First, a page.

Acute lower respiratory infections—bacterial and viral infections of the lungs and airways (the tubes that take oxygen-rich air to the lungs)—are major causes of illness and death in children worldwide. Pneumonia (infection of the lungs) alone is responsible for 15% of deaths among children under five years old and kills nearly one million young children every year. Globally, infections with respiratory syncytial virus and with Streptococcus pneumoniae are associated with about 25% and 18.3%, respectively, of all episodes of severe respiratory infection in young children. Another infectious organism that contributes to the global burden of respiratory disease among children is the influenza virus. Every year, millions of people become infected with this virus, which infects the airways and causes symptoms that include a high temperature, tiredness and weakness, general aches and pains, and a dry chesty cough. Most infected individuals recover quickly, but seasonal influenza outbreaks (epidemics) nevertheless kill about half a million people annually, with the highest burden of severe disease being experienced by elderly people and by children under five years old.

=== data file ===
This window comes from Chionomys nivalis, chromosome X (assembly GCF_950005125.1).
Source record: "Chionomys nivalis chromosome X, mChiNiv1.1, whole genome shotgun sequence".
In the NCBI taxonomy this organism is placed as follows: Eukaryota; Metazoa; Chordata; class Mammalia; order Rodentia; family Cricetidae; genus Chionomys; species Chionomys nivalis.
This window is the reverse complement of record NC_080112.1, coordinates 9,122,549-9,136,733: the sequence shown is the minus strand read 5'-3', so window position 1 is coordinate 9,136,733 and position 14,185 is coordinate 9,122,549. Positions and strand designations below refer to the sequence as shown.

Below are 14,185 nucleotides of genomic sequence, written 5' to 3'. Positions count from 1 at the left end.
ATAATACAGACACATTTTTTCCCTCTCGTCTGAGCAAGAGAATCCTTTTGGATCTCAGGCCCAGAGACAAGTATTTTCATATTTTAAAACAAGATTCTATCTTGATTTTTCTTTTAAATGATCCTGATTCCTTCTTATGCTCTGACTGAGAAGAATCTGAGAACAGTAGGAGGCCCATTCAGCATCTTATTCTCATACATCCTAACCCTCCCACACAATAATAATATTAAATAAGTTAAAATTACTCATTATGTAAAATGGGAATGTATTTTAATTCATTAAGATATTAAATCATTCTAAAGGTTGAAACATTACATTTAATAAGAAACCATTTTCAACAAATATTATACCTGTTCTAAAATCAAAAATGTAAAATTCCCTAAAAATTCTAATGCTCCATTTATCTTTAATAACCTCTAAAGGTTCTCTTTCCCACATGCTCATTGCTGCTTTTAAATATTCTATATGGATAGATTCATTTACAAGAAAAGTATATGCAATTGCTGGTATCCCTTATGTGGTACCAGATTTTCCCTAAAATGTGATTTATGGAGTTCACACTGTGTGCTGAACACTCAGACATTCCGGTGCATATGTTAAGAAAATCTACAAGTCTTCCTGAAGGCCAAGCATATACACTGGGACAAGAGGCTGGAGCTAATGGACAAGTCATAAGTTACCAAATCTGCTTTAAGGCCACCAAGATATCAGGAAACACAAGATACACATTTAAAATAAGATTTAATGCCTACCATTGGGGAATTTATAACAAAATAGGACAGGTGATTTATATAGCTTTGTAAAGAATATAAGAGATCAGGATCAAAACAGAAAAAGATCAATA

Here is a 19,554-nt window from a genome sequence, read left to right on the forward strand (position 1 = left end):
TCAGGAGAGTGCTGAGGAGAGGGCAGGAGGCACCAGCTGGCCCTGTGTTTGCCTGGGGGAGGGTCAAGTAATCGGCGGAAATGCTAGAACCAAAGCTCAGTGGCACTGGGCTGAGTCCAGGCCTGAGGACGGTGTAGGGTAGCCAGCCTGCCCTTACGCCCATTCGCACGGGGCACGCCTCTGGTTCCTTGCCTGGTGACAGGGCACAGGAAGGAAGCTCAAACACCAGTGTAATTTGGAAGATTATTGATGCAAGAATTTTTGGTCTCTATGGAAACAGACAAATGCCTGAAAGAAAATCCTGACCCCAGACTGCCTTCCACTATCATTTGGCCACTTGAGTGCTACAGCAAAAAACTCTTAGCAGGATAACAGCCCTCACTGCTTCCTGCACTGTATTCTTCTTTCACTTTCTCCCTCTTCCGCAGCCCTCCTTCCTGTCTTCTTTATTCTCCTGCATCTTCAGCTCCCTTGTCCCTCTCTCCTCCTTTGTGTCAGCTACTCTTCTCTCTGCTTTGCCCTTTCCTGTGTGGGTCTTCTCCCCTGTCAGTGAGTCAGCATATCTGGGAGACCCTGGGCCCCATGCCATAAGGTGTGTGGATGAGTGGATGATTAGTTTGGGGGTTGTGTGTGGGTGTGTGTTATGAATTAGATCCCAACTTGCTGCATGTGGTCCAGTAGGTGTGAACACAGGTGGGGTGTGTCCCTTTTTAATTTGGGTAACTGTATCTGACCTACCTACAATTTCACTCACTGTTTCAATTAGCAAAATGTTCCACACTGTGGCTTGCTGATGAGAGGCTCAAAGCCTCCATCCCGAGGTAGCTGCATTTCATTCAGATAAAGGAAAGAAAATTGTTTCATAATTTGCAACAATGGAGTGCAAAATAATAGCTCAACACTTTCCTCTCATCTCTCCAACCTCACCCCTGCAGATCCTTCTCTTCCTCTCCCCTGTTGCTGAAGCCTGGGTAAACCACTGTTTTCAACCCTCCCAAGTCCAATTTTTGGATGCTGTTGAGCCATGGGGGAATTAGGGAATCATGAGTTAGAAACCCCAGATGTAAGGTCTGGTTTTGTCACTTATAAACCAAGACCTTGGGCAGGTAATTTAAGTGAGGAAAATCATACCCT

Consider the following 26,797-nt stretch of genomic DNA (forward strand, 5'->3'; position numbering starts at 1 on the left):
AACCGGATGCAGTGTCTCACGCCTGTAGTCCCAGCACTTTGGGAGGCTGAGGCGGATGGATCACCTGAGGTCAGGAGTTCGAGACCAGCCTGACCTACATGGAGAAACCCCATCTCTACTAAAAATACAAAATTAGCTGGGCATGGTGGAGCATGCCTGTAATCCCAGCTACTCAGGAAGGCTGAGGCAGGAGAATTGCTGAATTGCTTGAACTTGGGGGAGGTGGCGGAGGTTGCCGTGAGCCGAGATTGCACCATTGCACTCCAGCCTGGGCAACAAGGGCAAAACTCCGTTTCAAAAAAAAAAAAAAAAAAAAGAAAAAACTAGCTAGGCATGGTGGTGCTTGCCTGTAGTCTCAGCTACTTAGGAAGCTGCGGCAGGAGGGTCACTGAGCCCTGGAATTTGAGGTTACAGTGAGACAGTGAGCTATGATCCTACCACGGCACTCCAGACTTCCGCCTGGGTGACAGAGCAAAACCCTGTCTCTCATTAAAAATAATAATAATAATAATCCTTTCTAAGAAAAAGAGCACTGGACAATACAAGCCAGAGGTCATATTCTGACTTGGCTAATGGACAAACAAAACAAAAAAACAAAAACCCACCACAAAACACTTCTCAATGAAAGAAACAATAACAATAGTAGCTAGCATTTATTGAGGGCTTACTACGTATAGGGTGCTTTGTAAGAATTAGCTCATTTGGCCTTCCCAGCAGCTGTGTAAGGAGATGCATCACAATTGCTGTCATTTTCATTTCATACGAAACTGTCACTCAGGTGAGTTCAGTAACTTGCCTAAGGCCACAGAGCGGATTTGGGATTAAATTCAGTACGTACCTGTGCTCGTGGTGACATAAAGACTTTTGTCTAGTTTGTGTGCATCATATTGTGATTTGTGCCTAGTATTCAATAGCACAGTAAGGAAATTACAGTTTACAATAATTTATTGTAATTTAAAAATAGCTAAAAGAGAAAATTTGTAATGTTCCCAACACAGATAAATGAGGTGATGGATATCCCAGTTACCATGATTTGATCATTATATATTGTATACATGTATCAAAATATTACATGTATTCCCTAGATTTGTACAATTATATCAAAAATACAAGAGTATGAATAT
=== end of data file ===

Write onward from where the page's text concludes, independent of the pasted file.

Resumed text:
Why Was This Study Done?